Split testing is when you experiment with different variables in a post/ad/email to see which version yields the best results. The best practice is to just change one variable between the different versions, for example: changing the photo or font used in an ad, using a different tone in a post, etc. A/B Testing is a type of split testing where two versions of a post/ad/email are created, so you can see which one performs best.
API: Application Programming Interface
An API is an endpoint for access to certain data/functionalities to an application. When I did sales for a tech company, I basically thought of it as the “wires” that connected one website’s information to another website e.g. Hootsuite displaying data from Facebook. APIs are always changing and if you use a social media management platform, it is important to keep up on these changes as it may affect what you can access from your social media platforms while using an automation tool
BR: Bounce Rate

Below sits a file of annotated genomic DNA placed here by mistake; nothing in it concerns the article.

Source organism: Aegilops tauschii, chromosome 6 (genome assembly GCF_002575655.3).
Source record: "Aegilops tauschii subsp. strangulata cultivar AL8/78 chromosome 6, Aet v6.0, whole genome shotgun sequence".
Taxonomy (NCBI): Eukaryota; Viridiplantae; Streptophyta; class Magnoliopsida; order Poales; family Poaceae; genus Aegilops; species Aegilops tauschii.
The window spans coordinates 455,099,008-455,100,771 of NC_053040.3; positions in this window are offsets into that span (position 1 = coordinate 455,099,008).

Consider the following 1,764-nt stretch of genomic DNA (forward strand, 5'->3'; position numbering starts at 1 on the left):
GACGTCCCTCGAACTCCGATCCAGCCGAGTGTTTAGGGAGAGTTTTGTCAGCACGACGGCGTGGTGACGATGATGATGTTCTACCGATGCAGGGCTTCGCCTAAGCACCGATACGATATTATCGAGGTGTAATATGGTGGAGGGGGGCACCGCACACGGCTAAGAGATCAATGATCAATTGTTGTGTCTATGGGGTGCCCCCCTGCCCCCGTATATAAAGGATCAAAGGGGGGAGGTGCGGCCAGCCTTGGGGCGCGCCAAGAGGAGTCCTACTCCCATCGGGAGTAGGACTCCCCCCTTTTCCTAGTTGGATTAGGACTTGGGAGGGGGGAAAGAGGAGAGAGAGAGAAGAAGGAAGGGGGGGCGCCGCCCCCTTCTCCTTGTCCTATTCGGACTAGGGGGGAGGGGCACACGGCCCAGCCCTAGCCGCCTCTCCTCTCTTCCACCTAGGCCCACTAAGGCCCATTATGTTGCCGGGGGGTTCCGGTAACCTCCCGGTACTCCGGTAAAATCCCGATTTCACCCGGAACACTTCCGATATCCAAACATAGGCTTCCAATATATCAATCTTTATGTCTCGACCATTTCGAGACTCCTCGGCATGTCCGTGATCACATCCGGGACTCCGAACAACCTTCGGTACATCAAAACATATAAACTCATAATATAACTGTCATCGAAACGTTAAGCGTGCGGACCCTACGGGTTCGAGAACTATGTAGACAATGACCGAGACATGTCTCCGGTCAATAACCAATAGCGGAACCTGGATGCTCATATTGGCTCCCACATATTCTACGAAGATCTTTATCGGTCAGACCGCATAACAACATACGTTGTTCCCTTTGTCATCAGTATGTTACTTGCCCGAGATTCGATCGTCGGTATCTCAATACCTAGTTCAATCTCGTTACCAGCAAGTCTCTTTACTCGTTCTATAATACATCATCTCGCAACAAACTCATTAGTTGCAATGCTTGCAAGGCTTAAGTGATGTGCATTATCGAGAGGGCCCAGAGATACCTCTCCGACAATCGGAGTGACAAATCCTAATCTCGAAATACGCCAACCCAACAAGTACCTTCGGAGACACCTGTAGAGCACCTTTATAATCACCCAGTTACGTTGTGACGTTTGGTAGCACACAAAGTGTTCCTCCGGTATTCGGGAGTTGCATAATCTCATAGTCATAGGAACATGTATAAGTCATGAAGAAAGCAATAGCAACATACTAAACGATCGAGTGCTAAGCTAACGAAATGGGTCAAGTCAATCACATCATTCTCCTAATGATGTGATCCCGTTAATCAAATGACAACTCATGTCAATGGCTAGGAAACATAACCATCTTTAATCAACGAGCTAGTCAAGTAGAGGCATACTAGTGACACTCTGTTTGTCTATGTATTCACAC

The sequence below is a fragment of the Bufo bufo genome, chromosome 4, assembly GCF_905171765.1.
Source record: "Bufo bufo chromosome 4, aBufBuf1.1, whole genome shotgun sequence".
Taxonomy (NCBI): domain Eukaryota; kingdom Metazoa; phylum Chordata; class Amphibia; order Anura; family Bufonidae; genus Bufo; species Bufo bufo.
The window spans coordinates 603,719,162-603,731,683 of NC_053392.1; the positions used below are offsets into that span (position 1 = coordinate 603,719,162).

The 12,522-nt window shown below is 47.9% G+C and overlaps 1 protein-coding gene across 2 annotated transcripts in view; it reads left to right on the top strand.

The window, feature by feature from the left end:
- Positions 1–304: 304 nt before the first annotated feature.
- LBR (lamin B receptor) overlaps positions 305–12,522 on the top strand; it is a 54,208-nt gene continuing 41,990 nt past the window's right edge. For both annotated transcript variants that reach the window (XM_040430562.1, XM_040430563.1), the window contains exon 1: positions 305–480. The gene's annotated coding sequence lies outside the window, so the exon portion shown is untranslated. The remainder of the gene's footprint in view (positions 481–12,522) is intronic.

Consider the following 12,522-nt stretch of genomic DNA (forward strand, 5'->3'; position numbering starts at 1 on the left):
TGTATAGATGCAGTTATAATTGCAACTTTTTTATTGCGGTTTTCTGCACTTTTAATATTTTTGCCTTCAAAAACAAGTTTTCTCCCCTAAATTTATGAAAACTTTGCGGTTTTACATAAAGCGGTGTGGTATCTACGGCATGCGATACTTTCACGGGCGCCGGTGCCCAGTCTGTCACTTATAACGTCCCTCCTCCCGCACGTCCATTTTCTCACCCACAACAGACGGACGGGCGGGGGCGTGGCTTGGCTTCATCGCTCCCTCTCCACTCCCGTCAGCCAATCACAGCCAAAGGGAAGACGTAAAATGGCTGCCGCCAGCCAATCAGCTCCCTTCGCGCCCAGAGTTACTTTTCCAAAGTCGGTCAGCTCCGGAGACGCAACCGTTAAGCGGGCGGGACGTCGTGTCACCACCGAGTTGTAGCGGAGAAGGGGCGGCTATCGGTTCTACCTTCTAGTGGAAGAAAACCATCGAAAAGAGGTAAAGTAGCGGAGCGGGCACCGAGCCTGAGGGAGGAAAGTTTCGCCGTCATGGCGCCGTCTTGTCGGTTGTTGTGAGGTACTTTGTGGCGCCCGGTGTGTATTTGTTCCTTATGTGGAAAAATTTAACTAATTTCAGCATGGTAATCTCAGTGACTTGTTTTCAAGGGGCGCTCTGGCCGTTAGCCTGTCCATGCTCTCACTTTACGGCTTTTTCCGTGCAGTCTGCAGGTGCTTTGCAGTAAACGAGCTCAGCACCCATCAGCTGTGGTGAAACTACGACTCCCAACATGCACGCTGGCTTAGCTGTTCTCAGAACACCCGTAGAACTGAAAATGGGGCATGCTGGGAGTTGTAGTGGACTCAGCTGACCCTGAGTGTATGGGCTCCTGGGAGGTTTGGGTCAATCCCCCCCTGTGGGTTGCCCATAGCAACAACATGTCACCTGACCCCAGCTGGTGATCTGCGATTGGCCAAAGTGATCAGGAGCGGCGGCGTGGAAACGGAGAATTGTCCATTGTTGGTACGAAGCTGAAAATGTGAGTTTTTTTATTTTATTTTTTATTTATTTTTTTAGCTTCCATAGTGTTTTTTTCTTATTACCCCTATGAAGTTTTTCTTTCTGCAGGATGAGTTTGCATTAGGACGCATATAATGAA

Websites: A bounce is when a user visits your website and leaves before clicking any content.
Snapchat/Instagram Stories: A “bounce” is when someone skips through your ad/post, and does not view it in full.
Email: A bounce occurs when the intended recipient does not receive your email. There are two types of bounces, “hard bounces” and “soft bounces”. The type of bounce you receive determines the action you should take.
Soft vs Hard Bounces
Soft bounce: This does not mean that your recipient will necessarily never receive your emails. This may occur if their inbox is full, they have an out-of-office reply set up, or if your email’s size is too large. Try to keep your emails under 10MG. Keep track of the soft bounces, because if they occur repeatedly, the user may have abandoned their email address. I recommend removing them from your mailing list after four soft bounces.